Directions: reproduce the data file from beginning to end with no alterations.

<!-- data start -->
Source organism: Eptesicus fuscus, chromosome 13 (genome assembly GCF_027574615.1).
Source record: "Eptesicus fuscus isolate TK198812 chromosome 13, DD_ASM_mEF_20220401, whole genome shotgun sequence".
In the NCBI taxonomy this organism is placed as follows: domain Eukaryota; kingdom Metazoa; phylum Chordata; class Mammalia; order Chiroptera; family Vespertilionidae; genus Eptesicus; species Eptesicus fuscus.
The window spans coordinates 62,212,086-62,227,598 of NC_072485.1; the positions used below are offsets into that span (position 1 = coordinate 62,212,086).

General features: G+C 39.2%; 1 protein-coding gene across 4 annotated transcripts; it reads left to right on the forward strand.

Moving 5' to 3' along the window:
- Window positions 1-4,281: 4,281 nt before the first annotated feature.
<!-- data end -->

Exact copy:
Source organism: Eptesicus fuscus, chromosome 13 (genome assembly GCF_027574615.1).
Source record: "Eptesicus fuscus isolate TK198812 chromosome 13, DD_ASM_mEF_20220401, whole genome shotgun sequence".
In the NCBI taxonomy this organism is placed as follows: domain Eukaryota; kingdom Metazoa; phylum Chordata; class Mammalia; order Chiroptera; family Vespertilionidae; genus Eptesicus; species Eptesicus fuscus.
The window spans coordinates 62,212,086-62,227,598 of NC_072485.1; the positions used below are offsets into that span (position 1 = coordinate 62,212,086).

General features: G+C 39.2%; 1 protein-coding gene across 4 annotated transcripts; it reads left to right on the forward strand.

Moving 5' to 3' along the window:
- Window positions 1-4,281: 4,281 nt before the first annotated feature.